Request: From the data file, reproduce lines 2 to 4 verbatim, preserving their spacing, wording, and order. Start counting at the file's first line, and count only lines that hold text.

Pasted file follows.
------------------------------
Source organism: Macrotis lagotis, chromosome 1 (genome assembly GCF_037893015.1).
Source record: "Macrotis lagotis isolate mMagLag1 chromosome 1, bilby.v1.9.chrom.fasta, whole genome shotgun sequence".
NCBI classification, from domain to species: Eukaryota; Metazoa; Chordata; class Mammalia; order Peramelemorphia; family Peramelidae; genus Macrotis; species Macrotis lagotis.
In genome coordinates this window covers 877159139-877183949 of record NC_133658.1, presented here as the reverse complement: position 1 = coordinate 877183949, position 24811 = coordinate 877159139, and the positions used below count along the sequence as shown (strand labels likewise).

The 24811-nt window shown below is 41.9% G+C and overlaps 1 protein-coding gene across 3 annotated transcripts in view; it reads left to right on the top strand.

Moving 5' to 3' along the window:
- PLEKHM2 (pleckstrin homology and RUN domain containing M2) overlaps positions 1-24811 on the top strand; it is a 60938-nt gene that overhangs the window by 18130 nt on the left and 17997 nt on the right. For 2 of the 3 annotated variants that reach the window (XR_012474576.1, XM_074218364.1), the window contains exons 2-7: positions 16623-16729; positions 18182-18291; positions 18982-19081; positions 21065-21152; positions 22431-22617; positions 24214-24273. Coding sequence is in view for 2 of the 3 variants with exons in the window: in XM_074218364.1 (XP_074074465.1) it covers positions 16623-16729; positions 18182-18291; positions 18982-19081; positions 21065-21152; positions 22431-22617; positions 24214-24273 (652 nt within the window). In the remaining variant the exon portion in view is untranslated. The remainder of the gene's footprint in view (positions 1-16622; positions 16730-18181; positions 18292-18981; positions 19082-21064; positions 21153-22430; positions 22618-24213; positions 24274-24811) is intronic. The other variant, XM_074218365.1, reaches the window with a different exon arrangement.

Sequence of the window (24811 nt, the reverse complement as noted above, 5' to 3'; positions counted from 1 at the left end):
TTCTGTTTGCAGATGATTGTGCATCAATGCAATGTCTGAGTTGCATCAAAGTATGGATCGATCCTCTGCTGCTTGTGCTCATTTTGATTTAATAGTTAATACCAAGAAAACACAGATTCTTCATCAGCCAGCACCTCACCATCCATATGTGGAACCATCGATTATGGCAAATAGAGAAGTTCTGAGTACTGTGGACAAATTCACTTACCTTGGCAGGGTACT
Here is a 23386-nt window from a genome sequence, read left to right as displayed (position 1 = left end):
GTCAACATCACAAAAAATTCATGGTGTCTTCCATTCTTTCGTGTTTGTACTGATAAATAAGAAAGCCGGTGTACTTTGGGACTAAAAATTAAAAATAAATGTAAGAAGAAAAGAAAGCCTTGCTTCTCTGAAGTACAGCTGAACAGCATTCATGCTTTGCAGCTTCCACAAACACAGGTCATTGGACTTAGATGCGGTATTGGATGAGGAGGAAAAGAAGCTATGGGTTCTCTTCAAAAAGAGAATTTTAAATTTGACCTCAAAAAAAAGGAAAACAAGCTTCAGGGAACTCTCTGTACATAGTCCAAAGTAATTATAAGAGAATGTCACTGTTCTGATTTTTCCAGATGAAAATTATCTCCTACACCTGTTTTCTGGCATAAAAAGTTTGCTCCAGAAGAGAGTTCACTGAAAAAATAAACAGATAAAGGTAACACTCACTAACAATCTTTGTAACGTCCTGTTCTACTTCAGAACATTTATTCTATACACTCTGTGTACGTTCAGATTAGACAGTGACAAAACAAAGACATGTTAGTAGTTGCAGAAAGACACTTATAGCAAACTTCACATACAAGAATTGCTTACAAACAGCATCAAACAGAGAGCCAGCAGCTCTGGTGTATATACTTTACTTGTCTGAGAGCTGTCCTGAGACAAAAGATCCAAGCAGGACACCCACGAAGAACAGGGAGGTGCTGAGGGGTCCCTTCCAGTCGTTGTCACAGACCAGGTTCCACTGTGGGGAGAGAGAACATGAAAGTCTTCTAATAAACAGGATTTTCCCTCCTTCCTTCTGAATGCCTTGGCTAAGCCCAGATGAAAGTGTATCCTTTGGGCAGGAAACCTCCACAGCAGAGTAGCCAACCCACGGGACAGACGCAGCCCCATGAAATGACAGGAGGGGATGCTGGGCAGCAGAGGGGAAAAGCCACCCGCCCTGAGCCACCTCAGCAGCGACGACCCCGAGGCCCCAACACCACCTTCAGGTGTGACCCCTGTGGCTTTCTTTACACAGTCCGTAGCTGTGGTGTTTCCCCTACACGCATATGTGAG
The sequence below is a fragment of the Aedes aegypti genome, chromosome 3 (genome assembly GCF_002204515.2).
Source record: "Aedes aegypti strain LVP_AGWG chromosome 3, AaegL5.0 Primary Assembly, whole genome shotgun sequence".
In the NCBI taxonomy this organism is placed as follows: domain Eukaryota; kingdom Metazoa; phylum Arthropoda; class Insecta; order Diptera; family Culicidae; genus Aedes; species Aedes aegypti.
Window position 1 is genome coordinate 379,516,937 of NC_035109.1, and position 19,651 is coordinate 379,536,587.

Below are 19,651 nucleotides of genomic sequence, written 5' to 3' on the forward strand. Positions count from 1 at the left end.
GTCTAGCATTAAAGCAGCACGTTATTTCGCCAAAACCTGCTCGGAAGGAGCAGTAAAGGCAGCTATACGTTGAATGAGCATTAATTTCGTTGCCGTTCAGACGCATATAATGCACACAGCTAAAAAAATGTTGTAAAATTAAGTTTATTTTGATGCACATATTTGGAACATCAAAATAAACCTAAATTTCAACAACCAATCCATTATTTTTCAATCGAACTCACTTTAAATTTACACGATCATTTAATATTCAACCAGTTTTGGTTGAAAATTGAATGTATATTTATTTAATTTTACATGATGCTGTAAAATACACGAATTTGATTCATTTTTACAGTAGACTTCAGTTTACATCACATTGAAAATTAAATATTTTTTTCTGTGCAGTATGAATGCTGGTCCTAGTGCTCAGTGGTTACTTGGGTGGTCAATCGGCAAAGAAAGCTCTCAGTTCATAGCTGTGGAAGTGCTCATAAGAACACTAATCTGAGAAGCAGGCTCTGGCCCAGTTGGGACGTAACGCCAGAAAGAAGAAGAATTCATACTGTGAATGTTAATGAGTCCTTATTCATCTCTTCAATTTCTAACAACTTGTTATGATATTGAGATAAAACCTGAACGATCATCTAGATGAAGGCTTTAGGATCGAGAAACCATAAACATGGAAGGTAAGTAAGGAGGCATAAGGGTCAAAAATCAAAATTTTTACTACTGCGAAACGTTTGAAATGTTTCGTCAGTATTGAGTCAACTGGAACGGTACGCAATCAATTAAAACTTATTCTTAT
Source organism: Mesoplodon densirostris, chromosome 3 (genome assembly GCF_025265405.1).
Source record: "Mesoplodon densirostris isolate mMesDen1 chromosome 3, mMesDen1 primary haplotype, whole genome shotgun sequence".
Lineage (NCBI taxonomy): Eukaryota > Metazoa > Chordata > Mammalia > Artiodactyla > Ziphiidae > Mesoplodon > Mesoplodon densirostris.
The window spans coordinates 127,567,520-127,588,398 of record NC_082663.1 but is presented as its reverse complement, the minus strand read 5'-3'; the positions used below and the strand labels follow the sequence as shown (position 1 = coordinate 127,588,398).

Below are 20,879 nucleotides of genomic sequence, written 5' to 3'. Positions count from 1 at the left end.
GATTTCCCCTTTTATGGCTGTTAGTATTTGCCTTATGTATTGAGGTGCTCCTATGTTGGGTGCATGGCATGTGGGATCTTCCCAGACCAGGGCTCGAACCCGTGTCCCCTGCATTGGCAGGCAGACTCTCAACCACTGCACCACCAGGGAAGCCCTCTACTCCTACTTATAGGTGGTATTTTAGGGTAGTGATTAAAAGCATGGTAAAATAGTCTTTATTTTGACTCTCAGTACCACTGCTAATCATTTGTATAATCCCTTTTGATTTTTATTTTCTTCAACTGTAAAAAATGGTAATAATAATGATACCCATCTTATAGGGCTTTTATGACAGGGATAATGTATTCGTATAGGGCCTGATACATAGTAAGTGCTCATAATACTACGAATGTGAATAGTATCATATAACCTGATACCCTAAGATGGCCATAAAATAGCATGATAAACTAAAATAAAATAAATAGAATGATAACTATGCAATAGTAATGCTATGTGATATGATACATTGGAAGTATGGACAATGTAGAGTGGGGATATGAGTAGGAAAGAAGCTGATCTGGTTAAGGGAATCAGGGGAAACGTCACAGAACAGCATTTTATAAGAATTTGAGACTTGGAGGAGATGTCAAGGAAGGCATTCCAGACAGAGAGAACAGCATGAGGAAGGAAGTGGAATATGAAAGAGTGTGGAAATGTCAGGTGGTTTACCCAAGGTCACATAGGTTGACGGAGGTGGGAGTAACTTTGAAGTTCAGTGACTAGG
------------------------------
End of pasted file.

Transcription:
Source record: "Macrotis lagotis isolate mMagLag1 chromosome 1, bilby.v1.9.chrom.fasta, whole genome shotgun sequence".
NCBI classification, from domain to species: Eukaryota; Metazoa; Chordata; class Mammalia; order Peramelemorphia; family Peramelidae; genus Macrotis; species Macrotis lagotis.
In genome coordinates this window covers 877159139-877183949 of record NC_133658.1, presented here as the reverse complement: position 1 = coordinate 877183949, position 24811 = coordinate 877159139, and the positions used below count along the sequence as shown (strand labels likewise).